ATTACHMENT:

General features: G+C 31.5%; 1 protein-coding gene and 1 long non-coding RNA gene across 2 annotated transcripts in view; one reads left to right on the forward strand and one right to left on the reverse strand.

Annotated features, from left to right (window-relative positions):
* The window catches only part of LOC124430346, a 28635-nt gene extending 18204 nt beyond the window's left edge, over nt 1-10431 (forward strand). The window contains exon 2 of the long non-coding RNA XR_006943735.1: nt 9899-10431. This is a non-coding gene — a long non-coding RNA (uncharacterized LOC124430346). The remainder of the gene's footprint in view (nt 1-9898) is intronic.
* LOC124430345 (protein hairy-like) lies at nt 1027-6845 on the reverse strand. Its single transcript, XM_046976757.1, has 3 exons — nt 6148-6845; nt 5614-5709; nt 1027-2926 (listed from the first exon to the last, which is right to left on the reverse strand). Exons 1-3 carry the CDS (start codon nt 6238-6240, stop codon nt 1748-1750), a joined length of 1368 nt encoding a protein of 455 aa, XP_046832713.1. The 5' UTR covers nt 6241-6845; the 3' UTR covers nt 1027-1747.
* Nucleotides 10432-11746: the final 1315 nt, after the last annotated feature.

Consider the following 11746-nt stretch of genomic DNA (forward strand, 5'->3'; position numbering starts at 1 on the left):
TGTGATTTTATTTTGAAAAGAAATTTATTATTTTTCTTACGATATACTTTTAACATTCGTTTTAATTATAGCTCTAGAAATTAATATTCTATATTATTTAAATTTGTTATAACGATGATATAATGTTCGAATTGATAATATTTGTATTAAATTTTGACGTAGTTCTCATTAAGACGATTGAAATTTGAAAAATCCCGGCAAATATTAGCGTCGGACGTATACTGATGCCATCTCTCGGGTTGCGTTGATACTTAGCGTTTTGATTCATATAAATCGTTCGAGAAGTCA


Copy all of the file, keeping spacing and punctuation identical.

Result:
General features: G+C 31.5%; 1 protein-coding gene and 1 long non-coding RNA gene across 2 annotated transcripts in view; one reads left to right on the forward strand and one right to left on the reverse strand.

Annotated features, from left to right (window-relative positions):
* The window catches only part of LOC124430346, a 28635-nt gene extending 18204 nt beyond the window's left edge, over nt 1-10431 (forward strand). The window contains exon 2 of the long non-coding RNA XR_006943735.1: nt 9899-10431. This is a non-coding gene — a long non-coding RNA (uncharacterized LOC124430346). The remainder of the gene's footprint in view (nt 1-9898) is intronic.
* LOC124430345 (protein hairy-like) lies at nt 1027-6845 on the reverse strand. Its single transcript, XM_046976757.1, has 3 exons — nt 6148-6845; nt 5614-5709; nt 1027-2926 (listed from the first exon to the last, which is right to left on the reverse strand). Exons 1-3 carry the CDS (start codon nt 6238-6240, stop codon nt 1748-1750), a joined length of 1368 nt encoding a protein of 455 aa, XP_046832713.1. The 5' UTR covers nt 6241-6845; the 3' UTR covers nt 1027-1747.
* Nucleotides 10432-11746: the final 1315 nt, after the last annotated feature.

Consider the following 11746-nt stretch of genomic DNA (forward strand, 5'->3'; position numbering starts at 1 on the left):
TGTGATTTTATTTTGAAAAGAAATTTATTATTTTTCTTACGATATACTTTTAACATTCGTTTTAATTATAGCTCTAGAAATTAATATTCTATATTATTTAAATTTGTTATAACGATGATATAATGTTCGAATTGATAATATTTGTATTAAATTTTGACGTAGTTCTCATTAAGACGATTGAAATTTGAAAAATCCCGGCAAATATTAGCGTCGGACGTATACTGATGCCATCTCTCGGGTTGCGTTGATACTTAGCGTTTTGATTCATATAAATCGTTCGAGAAGTCA